in fact, aren't we're all hurting people in need of love? so while i hope one day i will get to have the experiences you got, for now i am content to do my best with where i'm at. if i can't handle that, i am not ready for something more.

and thanks for doing modesty. its pretty much my favourite website on the entire internet.

Anonymous said...

You mentioned shining shoes...
After my dad left his pastoral position in the Episcopal Church he and my brother shined shoes together for several years. Humbling, I'm sure, but he always stayed in good spirits and joked that he was still in the business of saving soles (souls). He made much more money shining shoes than he ever did working as a pastor, but money has never been the focal point of his life. Faithfulness to God has been and God has been faithful to him.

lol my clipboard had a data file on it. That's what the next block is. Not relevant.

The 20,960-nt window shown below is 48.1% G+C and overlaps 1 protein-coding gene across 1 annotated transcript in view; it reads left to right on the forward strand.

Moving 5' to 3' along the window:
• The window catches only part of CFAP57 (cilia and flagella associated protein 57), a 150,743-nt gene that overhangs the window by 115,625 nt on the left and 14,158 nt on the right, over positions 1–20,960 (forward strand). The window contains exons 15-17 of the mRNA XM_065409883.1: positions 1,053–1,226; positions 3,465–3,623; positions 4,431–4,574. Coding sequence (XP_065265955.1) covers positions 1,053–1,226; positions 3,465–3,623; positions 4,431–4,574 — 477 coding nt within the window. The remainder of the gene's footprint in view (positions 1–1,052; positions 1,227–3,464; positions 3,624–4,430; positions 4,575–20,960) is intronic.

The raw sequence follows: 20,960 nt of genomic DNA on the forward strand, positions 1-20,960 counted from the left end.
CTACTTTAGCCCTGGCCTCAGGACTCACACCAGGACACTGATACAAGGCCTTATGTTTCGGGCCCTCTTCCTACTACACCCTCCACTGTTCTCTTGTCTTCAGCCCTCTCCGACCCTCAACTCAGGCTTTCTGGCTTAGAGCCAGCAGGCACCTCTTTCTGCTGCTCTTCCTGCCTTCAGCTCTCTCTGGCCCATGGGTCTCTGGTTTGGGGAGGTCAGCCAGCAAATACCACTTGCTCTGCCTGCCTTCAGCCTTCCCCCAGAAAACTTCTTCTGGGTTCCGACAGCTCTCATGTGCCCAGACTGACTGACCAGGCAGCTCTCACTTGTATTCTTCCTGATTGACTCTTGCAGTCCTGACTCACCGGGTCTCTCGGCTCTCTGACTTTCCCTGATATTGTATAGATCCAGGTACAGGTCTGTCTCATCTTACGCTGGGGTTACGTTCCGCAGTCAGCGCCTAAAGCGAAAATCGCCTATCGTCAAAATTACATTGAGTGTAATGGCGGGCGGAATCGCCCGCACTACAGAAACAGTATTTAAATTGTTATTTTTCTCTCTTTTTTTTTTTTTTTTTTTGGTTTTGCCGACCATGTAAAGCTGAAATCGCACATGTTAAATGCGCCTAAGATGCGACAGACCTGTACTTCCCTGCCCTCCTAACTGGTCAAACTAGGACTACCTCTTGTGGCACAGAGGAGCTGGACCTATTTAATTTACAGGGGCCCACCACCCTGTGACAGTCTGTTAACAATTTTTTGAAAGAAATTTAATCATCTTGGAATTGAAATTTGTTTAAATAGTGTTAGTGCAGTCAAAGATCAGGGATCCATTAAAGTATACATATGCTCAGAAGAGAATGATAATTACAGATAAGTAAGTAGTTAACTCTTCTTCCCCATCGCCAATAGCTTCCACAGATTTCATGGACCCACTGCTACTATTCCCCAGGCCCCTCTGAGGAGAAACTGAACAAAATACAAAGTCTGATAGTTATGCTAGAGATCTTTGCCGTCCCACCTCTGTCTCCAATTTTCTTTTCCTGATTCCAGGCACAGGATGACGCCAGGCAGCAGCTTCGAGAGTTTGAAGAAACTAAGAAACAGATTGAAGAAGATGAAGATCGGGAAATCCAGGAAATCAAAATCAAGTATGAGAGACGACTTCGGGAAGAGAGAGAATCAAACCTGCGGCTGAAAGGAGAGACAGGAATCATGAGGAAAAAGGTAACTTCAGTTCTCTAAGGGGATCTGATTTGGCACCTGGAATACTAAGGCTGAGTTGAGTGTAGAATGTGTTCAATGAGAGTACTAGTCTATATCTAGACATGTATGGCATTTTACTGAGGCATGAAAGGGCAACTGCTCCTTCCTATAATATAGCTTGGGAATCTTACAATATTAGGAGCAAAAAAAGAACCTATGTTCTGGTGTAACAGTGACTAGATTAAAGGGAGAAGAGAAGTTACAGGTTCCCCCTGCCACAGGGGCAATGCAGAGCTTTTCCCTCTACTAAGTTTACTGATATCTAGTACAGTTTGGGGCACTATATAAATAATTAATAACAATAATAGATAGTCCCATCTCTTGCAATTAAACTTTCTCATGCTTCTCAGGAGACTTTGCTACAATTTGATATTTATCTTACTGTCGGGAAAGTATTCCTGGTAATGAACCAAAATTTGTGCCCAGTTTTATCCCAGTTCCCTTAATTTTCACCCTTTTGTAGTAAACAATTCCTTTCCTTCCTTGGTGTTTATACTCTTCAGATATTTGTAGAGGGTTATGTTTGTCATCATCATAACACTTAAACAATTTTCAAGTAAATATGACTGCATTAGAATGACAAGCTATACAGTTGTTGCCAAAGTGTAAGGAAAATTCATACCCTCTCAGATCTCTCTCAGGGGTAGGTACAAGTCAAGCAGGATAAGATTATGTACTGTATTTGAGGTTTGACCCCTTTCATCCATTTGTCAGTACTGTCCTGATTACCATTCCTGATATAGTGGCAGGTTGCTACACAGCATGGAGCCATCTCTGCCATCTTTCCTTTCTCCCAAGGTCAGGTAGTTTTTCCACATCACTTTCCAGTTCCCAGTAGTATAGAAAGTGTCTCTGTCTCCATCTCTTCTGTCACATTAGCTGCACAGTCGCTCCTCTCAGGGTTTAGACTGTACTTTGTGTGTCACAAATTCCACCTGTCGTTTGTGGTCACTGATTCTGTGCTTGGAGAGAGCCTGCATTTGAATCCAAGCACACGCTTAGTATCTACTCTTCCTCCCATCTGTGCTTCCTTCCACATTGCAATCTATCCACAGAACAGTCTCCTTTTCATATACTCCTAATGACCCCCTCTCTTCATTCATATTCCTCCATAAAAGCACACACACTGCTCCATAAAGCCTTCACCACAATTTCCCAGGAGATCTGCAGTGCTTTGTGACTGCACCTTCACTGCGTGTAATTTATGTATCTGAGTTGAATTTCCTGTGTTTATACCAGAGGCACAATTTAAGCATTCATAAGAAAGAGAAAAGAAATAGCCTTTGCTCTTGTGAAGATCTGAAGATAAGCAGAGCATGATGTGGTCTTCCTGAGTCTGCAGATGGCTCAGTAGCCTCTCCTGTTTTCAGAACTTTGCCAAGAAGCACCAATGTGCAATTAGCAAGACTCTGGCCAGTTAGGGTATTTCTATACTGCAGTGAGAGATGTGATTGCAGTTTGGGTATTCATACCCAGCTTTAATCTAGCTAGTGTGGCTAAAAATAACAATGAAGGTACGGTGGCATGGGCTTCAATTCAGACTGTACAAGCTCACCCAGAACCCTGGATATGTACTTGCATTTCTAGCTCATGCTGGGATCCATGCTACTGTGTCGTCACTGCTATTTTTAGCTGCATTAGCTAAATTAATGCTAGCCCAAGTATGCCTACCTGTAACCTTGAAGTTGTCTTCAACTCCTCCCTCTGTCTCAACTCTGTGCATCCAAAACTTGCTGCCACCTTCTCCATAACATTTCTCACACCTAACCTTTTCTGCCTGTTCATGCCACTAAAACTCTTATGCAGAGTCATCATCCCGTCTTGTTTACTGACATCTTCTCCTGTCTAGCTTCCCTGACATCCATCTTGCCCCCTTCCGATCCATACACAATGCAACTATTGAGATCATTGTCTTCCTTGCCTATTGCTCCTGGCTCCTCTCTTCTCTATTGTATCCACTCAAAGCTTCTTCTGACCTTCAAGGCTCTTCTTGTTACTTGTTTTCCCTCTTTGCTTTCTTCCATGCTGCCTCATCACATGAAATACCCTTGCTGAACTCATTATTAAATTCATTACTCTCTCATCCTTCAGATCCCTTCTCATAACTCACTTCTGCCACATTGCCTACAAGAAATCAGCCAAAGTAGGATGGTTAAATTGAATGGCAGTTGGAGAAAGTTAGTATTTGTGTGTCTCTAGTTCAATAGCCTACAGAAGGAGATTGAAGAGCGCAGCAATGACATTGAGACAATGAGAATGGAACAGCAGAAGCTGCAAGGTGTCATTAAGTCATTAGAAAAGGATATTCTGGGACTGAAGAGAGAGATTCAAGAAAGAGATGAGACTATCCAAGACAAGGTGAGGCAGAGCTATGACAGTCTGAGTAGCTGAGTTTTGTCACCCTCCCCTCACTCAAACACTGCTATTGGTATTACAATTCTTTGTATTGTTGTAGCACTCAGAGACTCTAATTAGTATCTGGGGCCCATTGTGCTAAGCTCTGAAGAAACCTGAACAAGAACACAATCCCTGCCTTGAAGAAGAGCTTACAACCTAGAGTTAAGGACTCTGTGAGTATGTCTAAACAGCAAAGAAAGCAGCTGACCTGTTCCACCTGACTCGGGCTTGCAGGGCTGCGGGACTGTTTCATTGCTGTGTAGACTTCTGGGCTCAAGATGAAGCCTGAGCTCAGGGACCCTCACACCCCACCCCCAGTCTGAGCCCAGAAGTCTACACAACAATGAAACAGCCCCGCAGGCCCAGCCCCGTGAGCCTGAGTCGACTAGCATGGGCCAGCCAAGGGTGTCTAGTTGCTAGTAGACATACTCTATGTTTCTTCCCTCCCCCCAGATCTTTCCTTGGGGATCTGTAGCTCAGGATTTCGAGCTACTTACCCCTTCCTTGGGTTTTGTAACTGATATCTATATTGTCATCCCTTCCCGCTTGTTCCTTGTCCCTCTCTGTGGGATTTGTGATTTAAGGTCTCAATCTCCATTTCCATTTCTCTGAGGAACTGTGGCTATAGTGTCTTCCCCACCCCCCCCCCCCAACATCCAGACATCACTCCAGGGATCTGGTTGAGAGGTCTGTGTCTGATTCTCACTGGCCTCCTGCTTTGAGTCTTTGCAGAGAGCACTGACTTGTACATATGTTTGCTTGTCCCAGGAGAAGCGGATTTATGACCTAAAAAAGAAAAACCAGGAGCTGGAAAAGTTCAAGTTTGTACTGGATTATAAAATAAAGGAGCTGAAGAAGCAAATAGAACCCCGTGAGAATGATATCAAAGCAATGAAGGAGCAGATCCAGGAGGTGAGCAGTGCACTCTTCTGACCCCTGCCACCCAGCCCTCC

I'm amazed at the home in which my parents now live, complete with 4 bedrooms, 4 bathrooms, and a ping pong table in the basement. Every morning he and my mom sit on the couch that faces out towards the lake to read the Word and to pray, being certain to give thanks to God for their home and for the view of the lake.

It has been years since my dad has shined shoes, but it was just last month that he saved several souls. He and his jazz band played and spoke at a prison where several inmates gave their lives to Christ. It is not uncommon for my dad to visit prisoners, to work with the mentally ill, or to visit and pray for those who are sick. Loving God and loving people - isn't that how Jesus defined success? I do believe that my dad is one of the most "successful" people I know.

~Katrina Marie

Meg-a-roni said...